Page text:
Ducking the Question

Everyone has heard of the ducking stool, used in the good old days to inflict a particularly humiliating form of punishment on wrongdoers.

In Heptonstall, however, folk did things differently and there a device named the cucking stool served as the instrument of torture.

Evidence for this is provided in the Constable’s Accounts for February 23 1717 which list: "Pd to William Cockroft for a Poulle (pulley) for ye Cuckstool….8d.’’

Many claimed that ducking and cucking stools were one and the same thing, pointing to references from all over the country of people being placed in the cucking stool and ducked in water.

But other authorities argued that there were distinct differences between the two.

According to an account originating in Leicester in 1467 the cucking stool was a chair in which the culprit was fastened and then suspended aloft by means of a pulley.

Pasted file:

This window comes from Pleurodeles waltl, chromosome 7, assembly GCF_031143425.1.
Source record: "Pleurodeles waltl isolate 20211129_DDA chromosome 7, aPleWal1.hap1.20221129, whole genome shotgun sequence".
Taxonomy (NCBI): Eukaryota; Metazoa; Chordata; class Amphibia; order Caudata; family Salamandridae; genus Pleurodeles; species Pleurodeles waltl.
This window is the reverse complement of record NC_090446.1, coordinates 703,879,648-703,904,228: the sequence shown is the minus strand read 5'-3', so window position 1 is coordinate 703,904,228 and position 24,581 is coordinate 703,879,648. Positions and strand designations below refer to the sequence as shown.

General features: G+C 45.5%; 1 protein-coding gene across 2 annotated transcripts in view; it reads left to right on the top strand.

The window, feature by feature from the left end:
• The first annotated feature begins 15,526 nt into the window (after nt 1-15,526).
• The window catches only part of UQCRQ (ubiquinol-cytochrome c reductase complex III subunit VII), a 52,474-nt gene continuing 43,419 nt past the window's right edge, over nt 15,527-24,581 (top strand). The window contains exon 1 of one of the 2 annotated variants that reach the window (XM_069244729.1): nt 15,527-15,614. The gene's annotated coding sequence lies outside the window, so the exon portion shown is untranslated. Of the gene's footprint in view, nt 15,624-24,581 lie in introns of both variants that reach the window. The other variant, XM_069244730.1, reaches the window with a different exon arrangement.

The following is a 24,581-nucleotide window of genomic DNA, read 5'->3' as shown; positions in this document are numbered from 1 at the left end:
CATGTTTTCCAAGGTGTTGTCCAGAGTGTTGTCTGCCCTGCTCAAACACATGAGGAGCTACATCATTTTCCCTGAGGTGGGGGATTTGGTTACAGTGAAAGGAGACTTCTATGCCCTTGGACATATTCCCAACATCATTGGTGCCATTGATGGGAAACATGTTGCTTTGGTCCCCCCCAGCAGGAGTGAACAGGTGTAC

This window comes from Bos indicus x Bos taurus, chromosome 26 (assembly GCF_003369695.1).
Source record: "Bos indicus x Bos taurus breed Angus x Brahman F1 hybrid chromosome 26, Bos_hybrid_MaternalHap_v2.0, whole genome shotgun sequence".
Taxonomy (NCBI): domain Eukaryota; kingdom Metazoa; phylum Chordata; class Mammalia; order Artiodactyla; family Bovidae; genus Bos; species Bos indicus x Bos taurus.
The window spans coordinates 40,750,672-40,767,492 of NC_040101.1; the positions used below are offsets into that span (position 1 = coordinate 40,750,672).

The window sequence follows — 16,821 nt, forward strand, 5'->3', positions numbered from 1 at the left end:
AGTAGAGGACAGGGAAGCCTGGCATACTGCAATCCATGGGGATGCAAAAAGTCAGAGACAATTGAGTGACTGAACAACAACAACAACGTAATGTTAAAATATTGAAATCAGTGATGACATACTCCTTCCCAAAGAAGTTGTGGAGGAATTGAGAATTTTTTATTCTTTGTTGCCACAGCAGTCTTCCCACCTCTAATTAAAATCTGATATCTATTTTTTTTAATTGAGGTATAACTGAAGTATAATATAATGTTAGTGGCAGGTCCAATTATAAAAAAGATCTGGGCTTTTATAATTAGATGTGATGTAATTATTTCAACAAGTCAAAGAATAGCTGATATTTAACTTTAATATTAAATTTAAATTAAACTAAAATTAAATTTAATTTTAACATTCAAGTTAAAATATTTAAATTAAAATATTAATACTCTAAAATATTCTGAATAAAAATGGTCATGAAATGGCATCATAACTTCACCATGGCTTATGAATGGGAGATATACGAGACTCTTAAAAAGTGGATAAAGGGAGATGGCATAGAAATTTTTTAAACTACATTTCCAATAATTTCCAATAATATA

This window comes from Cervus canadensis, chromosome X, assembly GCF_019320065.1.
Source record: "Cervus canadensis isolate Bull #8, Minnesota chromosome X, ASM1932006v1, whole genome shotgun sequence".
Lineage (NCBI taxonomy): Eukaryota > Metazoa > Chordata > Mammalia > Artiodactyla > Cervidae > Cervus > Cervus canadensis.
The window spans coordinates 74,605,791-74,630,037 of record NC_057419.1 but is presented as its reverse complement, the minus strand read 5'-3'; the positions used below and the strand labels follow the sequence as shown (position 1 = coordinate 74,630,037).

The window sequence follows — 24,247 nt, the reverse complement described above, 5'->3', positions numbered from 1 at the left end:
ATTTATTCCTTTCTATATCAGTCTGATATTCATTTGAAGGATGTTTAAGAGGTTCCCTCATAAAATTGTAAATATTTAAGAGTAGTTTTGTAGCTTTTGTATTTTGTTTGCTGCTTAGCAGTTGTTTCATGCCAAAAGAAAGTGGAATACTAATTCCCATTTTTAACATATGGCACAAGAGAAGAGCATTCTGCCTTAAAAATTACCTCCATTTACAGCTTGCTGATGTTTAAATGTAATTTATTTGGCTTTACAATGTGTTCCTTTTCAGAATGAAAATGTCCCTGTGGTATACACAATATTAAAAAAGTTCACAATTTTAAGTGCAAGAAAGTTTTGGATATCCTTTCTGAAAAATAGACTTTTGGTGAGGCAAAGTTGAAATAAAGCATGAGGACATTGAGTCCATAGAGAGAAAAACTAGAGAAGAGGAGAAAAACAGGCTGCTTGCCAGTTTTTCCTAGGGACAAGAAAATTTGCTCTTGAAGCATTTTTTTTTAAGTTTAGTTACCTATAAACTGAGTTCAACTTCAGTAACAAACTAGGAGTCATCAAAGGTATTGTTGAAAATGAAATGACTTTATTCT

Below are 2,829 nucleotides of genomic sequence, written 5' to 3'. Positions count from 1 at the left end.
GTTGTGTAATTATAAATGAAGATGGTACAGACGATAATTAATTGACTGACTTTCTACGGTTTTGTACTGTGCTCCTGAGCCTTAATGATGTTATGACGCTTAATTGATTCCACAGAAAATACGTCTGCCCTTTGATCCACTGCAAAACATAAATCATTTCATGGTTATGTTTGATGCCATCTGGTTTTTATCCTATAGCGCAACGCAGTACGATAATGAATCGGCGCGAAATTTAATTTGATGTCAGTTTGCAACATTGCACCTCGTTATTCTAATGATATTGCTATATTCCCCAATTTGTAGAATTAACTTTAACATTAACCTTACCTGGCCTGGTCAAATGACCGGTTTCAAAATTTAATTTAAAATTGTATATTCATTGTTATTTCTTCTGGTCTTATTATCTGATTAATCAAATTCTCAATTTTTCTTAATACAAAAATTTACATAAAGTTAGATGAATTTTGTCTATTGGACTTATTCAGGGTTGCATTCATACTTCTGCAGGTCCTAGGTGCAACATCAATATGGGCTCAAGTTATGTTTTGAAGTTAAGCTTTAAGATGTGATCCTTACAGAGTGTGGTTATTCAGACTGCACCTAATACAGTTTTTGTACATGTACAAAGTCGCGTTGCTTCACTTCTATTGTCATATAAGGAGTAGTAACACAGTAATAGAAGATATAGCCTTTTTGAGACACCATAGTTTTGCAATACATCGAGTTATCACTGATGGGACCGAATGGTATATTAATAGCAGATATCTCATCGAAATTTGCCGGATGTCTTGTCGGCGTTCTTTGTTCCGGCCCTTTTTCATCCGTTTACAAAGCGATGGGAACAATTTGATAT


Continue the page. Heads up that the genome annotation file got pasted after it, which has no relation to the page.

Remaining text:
This machine was sometimes placed in front of the culprit’s door and other times mounted on wheels and trundled through the streets, where he or she was exposed to the derision of the townsfolk.

In some cases the wrongdoer was stripped naked beforehand and in the worst-case scenario, the seat was entirely absent making the punishment even more painful.

No record survives of who suffered the cucking stool in Heptonstall but the Constable’s Account gives detailed instructions as to the construction and maintenance of the device — and it’s hardly likely the good townsfolk would have gone to all that trouble and expense only to allow it to lie idle!

From Milltown Memories, issue 2. If this or other stories stirs a memory, we'd be happy to know - send us your memories and comments.